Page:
Either way, strive to provide excellent client service, ensure your practice’s success and keep the pets’ best interests in mind.
PRICING THE SERVICE
AAHA Press’s most recent Veterinary Fee Reference recommends conducting a competitive analysis of what other providers charge for pet boarding. “Higher than average prices can be acceptable to pet owners,” according to the guide, “but your practice will need to offer more value and be able to clearly demonstrate that value to the pet owners who call to inquire about your services.”
The Veterinary Fee Reference found these average daily prices among surveyed practices:
- Cat: $21.07
- Dog less than 30 pounds in a small cage: $23.91
- Dog less than 30 pounds in a small run: $26.13
- Dog 30 to 60 pounds in a medium run: $27.29
- Dog 61 to 90 pounds in a large run: $29.18
- Dog more than 90 pounds in a large run: $30.89
This article has been submitted for RACE approval of 0.5 hours of continuing education credit and will be opened for enrollment when approval is granted. To receive credit, complete the quiz here. VetFolio registration is required and free. Tests are valid for two years from the date of approval.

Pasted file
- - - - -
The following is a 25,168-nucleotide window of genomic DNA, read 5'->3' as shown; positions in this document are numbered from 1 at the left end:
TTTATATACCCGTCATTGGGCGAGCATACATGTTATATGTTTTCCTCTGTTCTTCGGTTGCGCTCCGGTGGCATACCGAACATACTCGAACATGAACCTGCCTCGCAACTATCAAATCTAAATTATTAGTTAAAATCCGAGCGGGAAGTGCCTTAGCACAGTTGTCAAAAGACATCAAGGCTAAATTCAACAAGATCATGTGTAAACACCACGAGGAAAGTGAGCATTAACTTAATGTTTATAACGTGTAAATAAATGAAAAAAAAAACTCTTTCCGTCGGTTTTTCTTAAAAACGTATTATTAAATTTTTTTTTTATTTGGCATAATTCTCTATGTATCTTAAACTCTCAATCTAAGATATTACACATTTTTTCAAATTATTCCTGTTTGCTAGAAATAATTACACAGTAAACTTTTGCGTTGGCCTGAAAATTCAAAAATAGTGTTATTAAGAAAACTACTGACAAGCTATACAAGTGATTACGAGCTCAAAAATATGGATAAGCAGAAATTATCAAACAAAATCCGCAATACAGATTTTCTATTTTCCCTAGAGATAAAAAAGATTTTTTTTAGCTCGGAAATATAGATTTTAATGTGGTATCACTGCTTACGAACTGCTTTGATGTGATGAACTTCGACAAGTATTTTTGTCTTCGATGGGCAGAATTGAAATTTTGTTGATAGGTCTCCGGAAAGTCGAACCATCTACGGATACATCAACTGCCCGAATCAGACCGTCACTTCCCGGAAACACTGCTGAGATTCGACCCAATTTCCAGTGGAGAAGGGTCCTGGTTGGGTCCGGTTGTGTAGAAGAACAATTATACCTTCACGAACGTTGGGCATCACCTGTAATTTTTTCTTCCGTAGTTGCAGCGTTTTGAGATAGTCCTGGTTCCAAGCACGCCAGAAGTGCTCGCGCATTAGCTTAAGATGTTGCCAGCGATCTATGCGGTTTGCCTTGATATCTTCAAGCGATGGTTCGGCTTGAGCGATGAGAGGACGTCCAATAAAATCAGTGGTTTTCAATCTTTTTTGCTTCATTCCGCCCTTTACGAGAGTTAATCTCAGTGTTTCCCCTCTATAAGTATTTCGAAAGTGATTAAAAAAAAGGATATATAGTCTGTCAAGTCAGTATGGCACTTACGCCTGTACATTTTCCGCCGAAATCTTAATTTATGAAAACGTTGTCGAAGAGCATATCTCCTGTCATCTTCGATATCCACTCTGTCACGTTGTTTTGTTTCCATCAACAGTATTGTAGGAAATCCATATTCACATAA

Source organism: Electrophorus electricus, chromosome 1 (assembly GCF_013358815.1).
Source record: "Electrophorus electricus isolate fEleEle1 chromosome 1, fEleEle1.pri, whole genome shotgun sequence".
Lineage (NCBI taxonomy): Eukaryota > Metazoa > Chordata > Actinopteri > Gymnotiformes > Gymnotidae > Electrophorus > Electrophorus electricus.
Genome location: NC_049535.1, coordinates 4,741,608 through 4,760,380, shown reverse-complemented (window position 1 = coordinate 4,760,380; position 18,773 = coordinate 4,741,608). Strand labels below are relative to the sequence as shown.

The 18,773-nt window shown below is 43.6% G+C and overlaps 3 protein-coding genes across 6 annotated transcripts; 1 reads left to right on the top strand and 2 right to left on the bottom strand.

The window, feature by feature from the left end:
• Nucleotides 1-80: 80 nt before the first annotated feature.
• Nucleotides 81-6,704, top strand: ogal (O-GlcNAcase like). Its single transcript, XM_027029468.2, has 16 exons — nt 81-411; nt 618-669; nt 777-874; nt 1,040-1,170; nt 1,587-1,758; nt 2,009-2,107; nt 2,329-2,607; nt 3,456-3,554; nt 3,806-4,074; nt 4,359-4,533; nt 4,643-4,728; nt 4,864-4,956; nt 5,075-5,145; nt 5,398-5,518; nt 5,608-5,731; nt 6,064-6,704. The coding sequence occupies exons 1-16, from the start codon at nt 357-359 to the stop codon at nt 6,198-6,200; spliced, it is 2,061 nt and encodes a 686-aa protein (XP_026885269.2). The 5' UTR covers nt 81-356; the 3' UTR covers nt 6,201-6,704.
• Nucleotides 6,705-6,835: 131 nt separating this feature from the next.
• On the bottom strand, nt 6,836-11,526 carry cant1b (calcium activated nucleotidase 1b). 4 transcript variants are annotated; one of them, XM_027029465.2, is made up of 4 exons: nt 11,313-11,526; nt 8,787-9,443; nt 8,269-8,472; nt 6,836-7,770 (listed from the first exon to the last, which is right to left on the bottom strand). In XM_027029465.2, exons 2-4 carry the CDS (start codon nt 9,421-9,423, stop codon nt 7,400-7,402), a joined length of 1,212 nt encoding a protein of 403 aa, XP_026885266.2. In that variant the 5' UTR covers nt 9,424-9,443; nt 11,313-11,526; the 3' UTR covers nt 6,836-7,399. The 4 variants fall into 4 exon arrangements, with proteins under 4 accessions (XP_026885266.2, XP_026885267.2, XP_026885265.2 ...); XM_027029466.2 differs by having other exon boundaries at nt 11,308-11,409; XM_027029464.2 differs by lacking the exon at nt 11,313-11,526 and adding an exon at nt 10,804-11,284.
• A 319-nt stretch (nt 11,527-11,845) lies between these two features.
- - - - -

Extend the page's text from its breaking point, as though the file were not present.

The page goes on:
Providing care to veterinary patients can extend beyond medical care to include boarding or day care services. The key is to make sure it is the perfect fit for your hospital.
1. Boarding and day care are natural extensions of veterinary care.
2. A reason to offer boarding or daycare services is/are:
- Satisfy client demands
- Offer services to an underserved group of pets
- Create another revenue stream
- All are potential reasons
3. Colleagues who offered and later discontinued boarding services would not be able to provide advice, tips or hints to anyone wishing to start or improve their hospital’s boarding services.
4. To assess interest in boarding or day care at your hospital, all the following are helpful except:
- Client survey
- Team survey
- Chart audit for specific services related to boarding
- All of the above can be used to assess interest in boarding or daycare services
5. Programs like Fear Free and Cat Friendly are applicable only to the medical services at a veterinary hospital and are not useful for boarding services.
6. Common problem(s) with running pet boarding at a veterinary hospital is/are:
- Client demand
- Neither. It is all about your state regulations.
- Both staffing and client demands are common problems.